The Washington Post reports today that Muslim workers at the Mandarin Oriental Hotel in Washington, DC “said they felt discriminated against after being barred over the weekend from floors where an Israeli delegation was staying.” One supervisor reportedly explained to a Muslim worker that the Israeli delegation — which included Defense Minister Ehud Barak — “don’t want no face-to-face with Muslims.” The hotel’s general manager said she told some employees not to come in after the State Department had found “irregularities” in routine background checks on them before the Israeli visit. Yet one worker, who was teased by colleagues as a terrorist after the incident, said he’d worked with other VIPs before with no concern:
“In the cafeteria, they were looking at me, laughing, saying: ‘Ah, they don’t want you there. They maybe think you have a bomb in your belly,'” said the worker, who came to the United States from Africa more than two decades ago.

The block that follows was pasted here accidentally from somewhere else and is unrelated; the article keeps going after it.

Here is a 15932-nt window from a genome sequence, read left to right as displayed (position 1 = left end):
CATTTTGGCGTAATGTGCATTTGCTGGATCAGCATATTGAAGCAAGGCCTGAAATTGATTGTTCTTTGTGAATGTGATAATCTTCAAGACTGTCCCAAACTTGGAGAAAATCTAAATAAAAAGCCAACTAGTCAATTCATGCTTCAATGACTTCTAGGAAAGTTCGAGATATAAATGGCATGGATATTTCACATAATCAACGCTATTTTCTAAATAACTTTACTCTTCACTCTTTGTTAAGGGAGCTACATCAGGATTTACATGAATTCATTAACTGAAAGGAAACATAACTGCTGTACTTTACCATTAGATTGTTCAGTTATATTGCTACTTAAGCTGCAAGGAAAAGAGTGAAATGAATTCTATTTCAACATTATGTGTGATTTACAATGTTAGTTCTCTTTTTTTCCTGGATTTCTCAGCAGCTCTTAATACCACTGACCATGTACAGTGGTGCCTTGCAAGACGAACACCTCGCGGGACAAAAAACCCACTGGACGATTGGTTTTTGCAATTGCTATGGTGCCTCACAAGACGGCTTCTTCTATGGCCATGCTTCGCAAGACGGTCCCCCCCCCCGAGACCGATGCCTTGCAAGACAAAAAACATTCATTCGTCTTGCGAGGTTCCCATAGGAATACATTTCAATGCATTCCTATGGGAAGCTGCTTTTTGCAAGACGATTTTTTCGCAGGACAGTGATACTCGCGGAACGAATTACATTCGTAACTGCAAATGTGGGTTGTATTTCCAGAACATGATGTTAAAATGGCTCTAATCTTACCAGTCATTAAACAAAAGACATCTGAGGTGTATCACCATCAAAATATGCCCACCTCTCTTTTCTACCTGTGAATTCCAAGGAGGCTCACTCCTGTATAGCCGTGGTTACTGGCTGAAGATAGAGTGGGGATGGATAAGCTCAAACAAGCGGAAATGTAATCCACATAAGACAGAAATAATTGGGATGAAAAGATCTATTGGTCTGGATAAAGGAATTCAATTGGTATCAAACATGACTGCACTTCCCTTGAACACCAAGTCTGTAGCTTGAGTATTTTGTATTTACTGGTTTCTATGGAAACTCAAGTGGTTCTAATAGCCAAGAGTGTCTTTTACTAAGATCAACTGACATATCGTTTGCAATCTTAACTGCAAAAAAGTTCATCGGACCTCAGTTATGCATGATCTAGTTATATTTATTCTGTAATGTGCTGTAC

He said he had worked in proximity to other VIPs, such as George W. Bush, with no security concerns.
“I don’t care about Israel. To me, it’s just another country,” he said. “I work for [the hotel] 12, 14 hours a day, and they profile me like I’m a criminal, like I’m going to harm them. I’m like, ‘If I’m going to harm them, why would you keep me in your hotel even one day?'”
The Muslim civil rights organization Council on American-Islamic Relations is awaiting a statement from the hotel before determining whether to file a complaint. The Post notes that, in 2004 at another DC hotel, a Muslim security guard “was told to stay away from the 10th floor while an Israeli delegation was there. In that case, the hotel’s general manager said the request was made by security units guarding the delegation.”